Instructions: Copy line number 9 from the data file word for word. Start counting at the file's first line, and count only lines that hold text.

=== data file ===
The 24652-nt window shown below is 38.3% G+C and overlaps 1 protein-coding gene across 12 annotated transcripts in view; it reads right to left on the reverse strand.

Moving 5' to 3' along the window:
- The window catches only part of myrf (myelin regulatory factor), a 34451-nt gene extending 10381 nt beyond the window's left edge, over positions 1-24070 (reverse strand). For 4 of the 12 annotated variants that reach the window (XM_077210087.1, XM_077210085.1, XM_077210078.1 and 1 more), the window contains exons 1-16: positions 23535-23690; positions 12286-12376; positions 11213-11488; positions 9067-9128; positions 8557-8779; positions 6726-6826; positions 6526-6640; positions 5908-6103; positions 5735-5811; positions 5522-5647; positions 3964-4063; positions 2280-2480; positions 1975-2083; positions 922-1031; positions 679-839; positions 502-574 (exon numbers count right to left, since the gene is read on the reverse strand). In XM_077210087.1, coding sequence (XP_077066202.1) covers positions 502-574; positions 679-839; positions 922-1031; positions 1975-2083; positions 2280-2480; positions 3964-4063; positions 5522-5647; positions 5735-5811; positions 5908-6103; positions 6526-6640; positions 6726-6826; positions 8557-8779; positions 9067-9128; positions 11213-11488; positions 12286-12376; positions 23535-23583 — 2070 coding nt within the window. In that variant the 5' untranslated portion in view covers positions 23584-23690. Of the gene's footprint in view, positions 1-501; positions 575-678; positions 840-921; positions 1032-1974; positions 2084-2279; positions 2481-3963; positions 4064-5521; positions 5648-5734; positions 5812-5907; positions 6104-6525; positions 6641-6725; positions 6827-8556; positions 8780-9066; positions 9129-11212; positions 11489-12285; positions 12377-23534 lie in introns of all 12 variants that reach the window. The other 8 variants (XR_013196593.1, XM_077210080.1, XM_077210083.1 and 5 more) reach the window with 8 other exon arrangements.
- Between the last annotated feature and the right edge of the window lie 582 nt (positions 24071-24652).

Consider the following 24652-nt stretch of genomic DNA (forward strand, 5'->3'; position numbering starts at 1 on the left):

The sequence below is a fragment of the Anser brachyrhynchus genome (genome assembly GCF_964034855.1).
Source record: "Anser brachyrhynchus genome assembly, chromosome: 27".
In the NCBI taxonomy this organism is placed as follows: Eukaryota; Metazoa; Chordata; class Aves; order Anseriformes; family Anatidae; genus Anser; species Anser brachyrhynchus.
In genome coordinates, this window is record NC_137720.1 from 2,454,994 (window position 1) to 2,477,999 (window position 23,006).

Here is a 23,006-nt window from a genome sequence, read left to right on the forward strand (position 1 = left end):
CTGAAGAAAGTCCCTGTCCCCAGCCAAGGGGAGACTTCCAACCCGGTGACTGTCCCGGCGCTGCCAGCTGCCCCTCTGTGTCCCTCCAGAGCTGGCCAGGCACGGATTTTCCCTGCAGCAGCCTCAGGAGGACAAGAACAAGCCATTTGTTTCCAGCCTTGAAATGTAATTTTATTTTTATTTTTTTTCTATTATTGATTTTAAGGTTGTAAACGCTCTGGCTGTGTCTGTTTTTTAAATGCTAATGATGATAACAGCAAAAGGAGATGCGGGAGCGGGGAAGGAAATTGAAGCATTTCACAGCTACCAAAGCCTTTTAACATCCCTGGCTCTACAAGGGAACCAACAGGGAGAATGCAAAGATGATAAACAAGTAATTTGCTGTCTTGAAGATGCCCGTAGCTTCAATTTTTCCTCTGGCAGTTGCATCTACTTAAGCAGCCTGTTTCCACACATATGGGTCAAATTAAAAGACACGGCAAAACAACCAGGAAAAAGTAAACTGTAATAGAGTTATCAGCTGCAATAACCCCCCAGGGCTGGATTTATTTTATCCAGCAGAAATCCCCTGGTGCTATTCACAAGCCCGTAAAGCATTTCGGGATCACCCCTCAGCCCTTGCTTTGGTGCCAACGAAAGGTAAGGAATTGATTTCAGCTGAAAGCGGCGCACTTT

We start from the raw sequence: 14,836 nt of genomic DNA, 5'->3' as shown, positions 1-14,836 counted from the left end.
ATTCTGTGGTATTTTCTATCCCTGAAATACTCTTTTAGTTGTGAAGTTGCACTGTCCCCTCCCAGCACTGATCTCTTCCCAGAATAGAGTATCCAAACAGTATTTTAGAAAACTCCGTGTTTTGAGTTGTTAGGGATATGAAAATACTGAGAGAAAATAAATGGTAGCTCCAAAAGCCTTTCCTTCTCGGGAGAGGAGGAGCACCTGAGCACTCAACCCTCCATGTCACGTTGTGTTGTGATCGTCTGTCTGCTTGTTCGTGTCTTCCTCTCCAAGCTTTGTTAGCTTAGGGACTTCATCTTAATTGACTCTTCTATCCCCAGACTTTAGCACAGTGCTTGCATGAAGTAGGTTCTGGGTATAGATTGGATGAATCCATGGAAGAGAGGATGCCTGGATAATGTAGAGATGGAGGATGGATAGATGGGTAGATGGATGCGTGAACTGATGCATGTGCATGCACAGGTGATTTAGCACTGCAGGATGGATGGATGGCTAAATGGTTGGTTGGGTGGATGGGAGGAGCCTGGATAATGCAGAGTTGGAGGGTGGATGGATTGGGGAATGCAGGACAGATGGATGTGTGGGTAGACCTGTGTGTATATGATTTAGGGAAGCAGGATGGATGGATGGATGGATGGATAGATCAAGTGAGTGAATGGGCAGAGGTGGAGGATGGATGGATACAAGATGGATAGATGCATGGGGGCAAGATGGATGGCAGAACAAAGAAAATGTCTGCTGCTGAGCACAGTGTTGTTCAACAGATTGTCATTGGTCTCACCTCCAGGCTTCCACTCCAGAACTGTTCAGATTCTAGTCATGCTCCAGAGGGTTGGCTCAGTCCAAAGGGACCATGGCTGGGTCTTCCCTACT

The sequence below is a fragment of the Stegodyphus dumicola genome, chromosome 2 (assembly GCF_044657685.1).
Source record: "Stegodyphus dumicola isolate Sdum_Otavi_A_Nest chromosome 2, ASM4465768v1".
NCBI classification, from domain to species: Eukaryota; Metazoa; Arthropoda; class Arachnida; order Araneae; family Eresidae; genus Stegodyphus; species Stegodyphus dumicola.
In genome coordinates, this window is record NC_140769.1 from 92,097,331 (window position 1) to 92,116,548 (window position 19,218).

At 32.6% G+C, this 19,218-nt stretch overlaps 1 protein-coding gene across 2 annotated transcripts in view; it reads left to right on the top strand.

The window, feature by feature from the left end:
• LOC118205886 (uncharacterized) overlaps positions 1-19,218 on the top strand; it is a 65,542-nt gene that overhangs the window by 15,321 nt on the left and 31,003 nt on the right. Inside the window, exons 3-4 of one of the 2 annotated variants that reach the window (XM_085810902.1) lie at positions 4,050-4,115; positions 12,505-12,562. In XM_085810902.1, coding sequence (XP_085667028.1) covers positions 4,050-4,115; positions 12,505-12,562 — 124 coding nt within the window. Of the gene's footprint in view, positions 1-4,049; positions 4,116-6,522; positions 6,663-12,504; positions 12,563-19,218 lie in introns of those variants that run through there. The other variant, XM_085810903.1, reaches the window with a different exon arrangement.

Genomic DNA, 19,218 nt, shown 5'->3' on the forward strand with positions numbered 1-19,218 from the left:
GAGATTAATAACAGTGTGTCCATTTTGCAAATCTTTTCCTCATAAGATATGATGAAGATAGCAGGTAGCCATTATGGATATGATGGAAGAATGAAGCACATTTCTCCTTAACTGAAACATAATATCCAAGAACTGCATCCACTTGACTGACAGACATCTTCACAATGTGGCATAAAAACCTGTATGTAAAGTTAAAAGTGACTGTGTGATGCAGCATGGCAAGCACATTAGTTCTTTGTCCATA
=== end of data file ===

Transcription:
In genome coordinates, this window is record NC_137720.1 from 2,454,994 (window position 1) to 2,477,999 (window position 23,006).